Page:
Multitask Soft Option Learning
We present Multitask Soft Option Learning (MSOL), a hierarchical multitask framework based on Planning as Inference. MSOL extends the concept of options, using separate variational posteriors for each task, regularized by a shared prior. This allows fine-tuning of options for new tasks without forgetting their learned policies, leading to faster training without reducing the expressiveness of the hierarchical policy. MSOL avoids several instabilities during training in a multitask setting and provides a natural way to learn both intra-option policies and their terminations. We demonstrate empirically that MSOL significantly outperforms both hierarchical and flat transfer-learning baselines in challenging multi-task environments.
Igl, M., Gambardella, A., He, J., Nardelli, N., Siddharth, N., Böhmer, W., & Whiteson, S. arXiv
We combine ideas from Planning as Inference and hierarchical latent variable models to learn temporally extended skills (called options). Given a set of different tasks, our approach allows to extract skills which are most useful across the range of tasks, i.e. most re-usable. Furthermore, we propose the idea of soft options, which allows to successfully apply previously learned skills, even in settings in which they are no longer optimal.
Deep Variational Reinforcement Learning (DVRL) for POMDPs
Many real-world sequential decision making problems are partially observable by nature, and the environment model is typically unknown. Consequently, there is great need for reinforcement learning methods that can tackle such problems given only a stream of incomplete and noisy observations. In this paper, we propose deep variational reinforcement learning (DVRL), which introduces an inductive bias that allows an agent to learn a generative model of the environment and perform inference in that model to effectively aggregate the available information. We develop an n-step approximation to the evidence lower bound (ELBO), allowing the model to be trained jointly with the policy. This ensures that the latent state representation is suitable for the control task. In experiments on Mountain Hike and flickering Atari we show that our method outperforms previous approaches relying on recurrent neural networks to encode the past.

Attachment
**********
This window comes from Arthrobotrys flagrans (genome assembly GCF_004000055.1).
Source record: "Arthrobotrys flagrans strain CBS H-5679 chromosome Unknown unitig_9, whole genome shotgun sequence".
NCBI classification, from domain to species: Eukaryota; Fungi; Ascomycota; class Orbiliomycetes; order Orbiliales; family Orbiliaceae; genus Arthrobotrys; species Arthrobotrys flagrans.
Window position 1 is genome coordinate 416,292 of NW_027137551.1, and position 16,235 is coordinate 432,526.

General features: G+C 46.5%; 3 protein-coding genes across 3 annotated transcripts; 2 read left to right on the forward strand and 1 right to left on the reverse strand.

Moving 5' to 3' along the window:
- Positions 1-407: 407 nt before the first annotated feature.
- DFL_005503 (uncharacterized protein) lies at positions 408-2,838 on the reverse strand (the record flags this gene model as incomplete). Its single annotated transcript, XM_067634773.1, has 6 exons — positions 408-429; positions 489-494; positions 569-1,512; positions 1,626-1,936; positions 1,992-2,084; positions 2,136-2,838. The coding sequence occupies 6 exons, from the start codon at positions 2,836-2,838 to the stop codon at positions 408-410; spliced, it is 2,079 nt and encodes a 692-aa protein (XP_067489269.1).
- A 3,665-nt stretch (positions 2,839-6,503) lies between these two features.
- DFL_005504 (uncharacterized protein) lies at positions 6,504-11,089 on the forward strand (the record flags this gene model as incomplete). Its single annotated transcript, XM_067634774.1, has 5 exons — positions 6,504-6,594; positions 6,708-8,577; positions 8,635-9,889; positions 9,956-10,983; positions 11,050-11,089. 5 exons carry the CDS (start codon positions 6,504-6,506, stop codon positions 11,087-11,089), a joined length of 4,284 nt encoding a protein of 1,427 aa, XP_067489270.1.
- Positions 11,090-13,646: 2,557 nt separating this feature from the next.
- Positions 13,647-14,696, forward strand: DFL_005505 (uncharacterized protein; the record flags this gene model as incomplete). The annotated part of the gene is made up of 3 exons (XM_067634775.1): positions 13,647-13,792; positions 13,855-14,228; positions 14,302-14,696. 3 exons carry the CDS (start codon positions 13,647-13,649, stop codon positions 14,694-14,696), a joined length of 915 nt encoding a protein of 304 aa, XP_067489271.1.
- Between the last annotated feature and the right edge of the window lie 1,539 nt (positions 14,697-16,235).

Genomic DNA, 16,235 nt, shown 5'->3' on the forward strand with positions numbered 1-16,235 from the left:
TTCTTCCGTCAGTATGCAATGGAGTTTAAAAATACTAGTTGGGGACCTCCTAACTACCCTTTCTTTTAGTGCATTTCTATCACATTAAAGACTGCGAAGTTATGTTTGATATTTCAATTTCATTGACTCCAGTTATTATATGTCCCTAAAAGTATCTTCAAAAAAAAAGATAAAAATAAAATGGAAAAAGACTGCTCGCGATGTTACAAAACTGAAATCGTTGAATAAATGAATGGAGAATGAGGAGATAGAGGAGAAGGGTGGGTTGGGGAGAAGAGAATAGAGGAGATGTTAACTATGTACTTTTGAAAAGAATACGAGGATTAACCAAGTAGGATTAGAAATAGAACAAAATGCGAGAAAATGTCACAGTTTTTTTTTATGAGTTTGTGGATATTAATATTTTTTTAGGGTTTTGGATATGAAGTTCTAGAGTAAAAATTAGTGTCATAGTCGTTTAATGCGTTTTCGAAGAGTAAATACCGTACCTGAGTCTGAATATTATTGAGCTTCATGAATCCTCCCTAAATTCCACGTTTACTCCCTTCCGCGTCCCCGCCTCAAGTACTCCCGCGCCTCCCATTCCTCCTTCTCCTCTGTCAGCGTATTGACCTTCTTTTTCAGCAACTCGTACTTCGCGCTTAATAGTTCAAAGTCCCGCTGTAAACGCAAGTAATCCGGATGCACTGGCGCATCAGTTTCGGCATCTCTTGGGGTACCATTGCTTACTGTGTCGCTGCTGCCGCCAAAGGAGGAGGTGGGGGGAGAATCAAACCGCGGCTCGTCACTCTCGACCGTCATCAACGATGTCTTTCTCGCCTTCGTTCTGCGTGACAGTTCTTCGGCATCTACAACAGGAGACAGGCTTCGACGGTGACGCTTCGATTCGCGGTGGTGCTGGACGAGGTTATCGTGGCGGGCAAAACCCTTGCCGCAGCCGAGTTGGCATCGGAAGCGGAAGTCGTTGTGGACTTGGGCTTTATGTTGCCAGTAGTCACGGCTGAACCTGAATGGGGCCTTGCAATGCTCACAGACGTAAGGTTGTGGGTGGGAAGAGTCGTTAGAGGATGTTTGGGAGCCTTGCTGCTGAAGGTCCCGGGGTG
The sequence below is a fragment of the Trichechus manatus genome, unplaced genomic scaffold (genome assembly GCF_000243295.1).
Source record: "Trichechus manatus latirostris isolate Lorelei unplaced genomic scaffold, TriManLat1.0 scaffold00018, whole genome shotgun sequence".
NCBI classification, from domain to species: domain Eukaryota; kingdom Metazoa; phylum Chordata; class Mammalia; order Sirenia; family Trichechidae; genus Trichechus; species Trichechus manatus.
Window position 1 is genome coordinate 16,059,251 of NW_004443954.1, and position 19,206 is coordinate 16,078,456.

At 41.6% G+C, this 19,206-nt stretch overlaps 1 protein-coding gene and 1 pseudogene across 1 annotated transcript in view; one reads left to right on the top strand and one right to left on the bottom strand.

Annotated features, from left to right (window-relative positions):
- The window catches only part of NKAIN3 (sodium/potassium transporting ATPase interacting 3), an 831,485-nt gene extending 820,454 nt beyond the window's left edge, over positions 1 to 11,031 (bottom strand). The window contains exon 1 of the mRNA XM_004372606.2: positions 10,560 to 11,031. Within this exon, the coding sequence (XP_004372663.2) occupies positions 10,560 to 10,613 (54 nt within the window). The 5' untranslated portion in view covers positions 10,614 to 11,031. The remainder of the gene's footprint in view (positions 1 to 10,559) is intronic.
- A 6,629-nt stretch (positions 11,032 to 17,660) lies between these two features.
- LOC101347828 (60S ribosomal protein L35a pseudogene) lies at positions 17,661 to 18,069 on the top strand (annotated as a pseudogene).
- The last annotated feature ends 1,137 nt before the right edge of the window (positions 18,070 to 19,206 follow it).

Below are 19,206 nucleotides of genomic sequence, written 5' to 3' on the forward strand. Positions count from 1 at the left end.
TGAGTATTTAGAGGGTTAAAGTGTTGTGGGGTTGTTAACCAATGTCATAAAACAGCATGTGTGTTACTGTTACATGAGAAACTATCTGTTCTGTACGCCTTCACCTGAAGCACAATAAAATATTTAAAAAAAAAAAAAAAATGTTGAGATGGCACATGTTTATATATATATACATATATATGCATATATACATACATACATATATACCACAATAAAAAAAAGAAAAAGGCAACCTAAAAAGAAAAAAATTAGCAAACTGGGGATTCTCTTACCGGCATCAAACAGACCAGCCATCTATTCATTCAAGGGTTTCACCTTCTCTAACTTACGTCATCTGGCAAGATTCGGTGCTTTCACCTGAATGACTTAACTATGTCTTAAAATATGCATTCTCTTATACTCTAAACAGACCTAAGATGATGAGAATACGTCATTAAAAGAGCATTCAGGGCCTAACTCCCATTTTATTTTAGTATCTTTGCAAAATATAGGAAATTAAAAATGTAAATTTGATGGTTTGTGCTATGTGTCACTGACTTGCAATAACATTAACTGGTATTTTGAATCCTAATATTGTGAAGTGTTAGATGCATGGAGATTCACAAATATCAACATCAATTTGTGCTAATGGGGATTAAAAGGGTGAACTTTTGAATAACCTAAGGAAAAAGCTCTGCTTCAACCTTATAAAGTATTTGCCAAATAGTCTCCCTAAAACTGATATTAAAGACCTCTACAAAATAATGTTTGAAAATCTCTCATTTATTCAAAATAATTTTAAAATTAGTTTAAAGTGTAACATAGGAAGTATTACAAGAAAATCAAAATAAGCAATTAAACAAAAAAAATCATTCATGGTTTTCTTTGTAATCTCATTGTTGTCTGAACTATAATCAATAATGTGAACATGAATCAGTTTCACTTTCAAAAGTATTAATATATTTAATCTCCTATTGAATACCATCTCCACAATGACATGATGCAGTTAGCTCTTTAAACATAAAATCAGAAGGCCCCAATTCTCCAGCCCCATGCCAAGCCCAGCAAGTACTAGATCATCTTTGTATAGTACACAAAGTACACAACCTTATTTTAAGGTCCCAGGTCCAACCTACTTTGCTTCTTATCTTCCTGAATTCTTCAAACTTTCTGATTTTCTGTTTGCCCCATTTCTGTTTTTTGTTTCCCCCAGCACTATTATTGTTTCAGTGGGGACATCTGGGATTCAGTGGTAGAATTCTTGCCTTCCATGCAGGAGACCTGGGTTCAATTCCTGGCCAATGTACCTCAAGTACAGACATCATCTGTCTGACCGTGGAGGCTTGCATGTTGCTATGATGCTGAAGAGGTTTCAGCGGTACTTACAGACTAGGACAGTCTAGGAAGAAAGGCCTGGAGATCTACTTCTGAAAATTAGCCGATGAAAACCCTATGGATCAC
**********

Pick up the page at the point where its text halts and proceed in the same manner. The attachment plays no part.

If the environment is only partially observable (which is typically the case in the real world), the agent has to reason about the possible underlying states of the world. To do so better, we propose Deep Variational Reinforcement Learning (DVRL) which learns a model of the world concurrently with the RL training and uses it to perform inference, i.e. to compute the agent's belief about its current situation.
Auto-Encoding Sequential Monte Carlo (AESMC)
We build on auto-encoding sequential Monte Carlo (AESMC): a method for model and proposal learning based on maximizing the lower bound to the log marginal likelihood in a broad family of structured probabilistic models. Our approach relies on the efficiency of sequential Monte Carlo (SMC) for performing inference in structured probabilistic models and the flexibility of deep neural networks to model complex conditional probability distributions. We develop additional theoretical insights and introduce a new training procedure which improves both model and proposal learning. We demonstrate that our approach provides a fast, easy-to-implement and scalable means for simultaneous model learning and proposal adaptation in deep generative models.
We propose to combine Variational Autoencoders (VAEs) with Sequential Monte Carlo (SMC): When using VAEs for time-series data, using only one Monte Carlo sample can result in extremely high variance. Even using multiple samples with Importance Weighting might not be sufficient. Instead, we propose to use SMC, which uses clever resampling for variance reduction.